Oil Changes are Hard

Well I thought I knew how to do an oil change with no problem.

There was one caveat: Using super thin SAE 0W-20 oil on the oil filter gasket doesn’t work well.

I was changing the oil in my 2016 Mazda 3.

Tools Required: (Those last two messed me up)

  • 8mm socket
  • 8mm Allen/hex key
  • Flat head screwdriver
  • Philips head screwdriver (optional)
  • Small extension (optional)
  • Ratchet
  • Lubricant for oil filter gasket!
  • Oil filter wrench!
The last two items on the list are missing from the photo.

First problem was that I took of the wrong plastic cover piece. There is one closer to the front of the car. I thought it was for the drain plug. I was wrong. One (slightly larger about 15″x15″) cover piece allows access to both the oil filter and drain plug.

When I was taking off the old oil filter, I could barely get it off. I spent about 15 minutes getting in just the right position and used all of my hand strength.

I was confused why it was so difficult, because I put the last one on myself, and I would have been careful not to over-tighten it.

When I put the new one on, the directions said to turn it 3/4 to 1 full turn after contact with the block.

  1. I lubricated the oil filter gasket with the brand-new SAE 0W-20 oil.
  2. I got it to 1/2 turn, then it wouldn’t budge. Totally stuck.
  3. I couldn’t even loosen it!

Now, I was discouraged and laying under a hot car, debating whether to leave an improperly tightened filter as-is and hope for the best, or actually fix it.

Thankfully, my neighbor had a large set of pliers and I was able to get the filter off!

I retried the installation using a 3-IN-ONE multipurpose oil. It’s the kind that is used for bike chains, casters, etc.

This time, everything felt normal. I was able to turn to about 3/4 turn perfectly. Hopefully, the oil is still on there when I got to take the filter off!

In addition to using better filter gasket lubricant, I would never risk doing the job without something to take off the oil filter with force. Oil filter wrench is probably ideal, but at least something like large enough pliers.


Rear Brake Pad Replacement: A Doozy

We have a 2016 Mazda 3. I needed to replace the rear brake pads.

I’ve done this before on other cars, so I thought it would be easy. Due to my inexperience and lack of tools, it was not.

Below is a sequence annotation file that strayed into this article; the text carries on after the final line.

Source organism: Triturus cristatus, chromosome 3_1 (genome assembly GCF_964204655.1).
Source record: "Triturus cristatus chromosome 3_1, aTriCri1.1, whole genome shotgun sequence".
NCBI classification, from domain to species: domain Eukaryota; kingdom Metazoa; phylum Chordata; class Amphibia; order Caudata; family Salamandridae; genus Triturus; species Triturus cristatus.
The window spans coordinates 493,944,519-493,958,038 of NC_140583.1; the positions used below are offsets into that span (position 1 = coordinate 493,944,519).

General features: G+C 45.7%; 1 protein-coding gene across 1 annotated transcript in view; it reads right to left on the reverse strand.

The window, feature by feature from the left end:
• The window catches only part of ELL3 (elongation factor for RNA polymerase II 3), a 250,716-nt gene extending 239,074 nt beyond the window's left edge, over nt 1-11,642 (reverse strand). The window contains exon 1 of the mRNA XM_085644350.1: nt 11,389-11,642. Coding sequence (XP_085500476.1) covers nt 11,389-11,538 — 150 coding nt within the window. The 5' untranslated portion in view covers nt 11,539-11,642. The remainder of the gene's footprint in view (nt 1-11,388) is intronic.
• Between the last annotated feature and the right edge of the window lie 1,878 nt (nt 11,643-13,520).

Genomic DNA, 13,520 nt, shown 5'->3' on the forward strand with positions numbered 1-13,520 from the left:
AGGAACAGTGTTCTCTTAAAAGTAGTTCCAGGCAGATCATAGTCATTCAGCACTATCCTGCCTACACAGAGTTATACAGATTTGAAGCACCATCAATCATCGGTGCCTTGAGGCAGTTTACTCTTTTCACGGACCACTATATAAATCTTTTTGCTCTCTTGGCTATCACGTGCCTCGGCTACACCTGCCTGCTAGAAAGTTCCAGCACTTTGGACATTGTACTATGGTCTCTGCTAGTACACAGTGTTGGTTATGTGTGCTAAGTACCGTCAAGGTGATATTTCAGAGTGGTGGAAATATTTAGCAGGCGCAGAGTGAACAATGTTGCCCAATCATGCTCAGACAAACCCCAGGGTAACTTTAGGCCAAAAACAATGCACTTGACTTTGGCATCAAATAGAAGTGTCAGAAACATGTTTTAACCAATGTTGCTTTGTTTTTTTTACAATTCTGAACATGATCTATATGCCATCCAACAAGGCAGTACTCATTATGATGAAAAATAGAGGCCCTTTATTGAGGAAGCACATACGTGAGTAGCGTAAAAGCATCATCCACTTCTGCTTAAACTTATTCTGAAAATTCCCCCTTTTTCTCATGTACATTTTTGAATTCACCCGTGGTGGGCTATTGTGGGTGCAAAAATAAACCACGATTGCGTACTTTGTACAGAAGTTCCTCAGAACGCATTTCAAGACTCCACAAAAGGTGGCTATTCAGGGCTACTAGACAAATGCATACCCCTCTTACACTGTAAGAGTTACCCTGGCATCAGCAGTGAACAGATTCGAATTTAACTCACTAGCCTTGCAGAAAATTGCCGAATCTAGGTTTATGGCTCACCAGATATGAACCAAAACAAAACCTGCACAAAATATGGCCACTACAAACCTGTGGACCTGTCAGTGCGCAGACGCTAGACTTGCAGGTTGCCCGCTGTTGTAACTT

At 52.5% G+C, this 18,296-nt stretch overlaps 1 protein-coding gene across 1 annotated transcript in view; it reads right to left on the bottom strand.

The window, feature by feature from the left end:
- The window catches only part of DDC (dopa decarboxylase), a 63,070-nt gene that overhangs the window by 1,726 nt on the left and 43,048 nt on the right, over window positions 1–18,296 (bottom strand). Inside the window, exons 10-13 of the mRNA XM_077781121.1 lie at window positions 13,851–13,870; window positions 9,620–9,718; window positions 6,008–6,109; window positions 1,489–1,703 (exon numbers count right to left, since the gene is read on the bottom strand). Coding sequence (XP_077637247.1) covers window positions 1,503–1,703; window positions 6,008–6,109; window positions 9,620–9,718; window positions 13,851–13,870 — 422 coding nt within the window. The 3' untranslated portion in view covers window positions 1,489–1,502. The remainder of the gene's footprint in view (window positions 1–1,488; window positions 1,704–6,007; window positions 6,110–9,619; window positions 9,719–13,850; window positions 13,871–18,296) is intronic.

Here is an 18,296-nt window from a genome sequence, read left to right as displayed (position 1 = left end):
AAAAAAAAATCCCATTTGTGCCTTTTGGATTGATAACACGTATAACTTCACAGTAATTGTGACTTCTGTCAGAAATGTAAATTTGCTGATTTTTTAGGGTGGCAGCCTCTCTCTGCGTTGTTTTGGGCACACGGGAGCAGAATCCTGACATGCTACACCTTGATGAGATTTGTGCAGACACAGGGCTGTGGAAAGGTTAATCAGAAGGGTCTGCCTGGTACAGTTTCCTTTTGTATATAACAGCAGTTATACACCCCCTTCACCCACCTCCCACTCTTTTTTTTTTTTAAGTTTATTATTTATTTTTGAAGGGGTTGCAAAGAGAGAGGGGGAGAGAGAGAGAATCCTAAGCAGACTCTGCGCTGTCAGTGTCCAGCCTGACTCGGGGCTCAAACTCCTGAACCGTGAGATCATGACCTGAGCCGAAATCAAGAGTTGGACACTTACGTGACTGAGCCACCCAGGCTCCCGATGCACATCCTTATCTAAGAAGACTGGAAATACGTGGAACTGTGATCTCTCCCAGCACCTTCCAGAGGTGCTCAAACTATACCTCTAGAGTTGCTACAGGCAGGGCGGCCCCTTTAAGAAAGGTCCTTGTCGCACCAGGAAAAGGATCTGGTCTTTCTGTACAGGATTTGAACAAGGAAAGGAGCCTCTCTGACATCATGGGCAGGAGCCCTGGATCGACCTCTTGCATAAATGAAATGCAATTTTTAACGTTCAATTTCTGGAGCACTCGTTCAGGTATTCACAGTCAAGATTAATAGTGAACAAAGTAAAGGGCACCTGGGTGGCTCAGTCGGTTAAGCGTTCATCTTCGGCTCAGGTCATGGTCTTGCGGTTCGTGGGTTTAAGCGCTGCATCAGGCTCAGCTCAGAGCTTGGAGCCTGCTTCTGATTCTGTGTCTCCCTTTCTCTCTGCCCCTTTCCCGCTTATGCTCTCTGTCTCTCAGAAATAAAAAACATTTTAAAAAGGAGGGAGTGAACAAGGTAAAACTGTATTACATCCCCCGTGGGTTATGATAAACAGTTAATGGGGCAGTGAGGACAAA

Getting everything to the point of removing the caliper went fine. Then, I needed to compress the caliper piston. The idea is to move it in the direction of the red arrows.

I was trying to force the piston straight back in.

Unfortunately, I didn’t have the official tool, so I got creative. I tried forcing it in with several items.

  • C-clamp that didn’t quite fit
  • Spare piece of wood
  • Spare piece of aluminum
  • Spreading apart neighbors pliers

After breaking my neighbor’s pliers, I gave up for the day, and re-assembled everything with the old brake pads still in the car. ???? ????

I became furious, then cried a little bit, then went online and ordered the tool.

The tool looks like this.

The key is actually to rotate/screw the caliper piston back in, as opposed to pushing it straight in.

This is true for the back brakes, not the front ones. The process is different because the parking brake is connected to the back brakes.

After screwing, the piston moved back into position.

Now that I know how the piston needs to rotate, I’m not sure that the tool was actually required. I probably could have used pliers.

However, I had a new problem! It looked like the rubber seal was completely messed up as a result of the twisting.

Nooo, Why?!

Luckily, this turned out to be no problem. I easily pushed the rubber seal back in place with my thumbs.

Whew, close one.

After swapping out the old pads for new ones, the brakes were ready for re-assembly!

The car is now back on the road.


Observing Jupiter and Saturn Together

Today, Jupiter and Saturn formed a visible “double planet” for the first time in 800 years. It was also the winter solstice.

The winter solstice of 2020 was a once in a lifetime opportunity to see the planets align!

Bethany and I managed to snap a few photos!

Here is the “double planet” that looks like a single one with the naked eye.

Jupiter and Saturn are the bright spot toward the top left of the tree.

With the binoculars, you can see the two planets distinctly. It took both of us together holding the phone camera and binoculars to make this happen ????


Panda Bear is in the Sink

What a great relaxation spot!

Let’s hope she stays out of the toilet!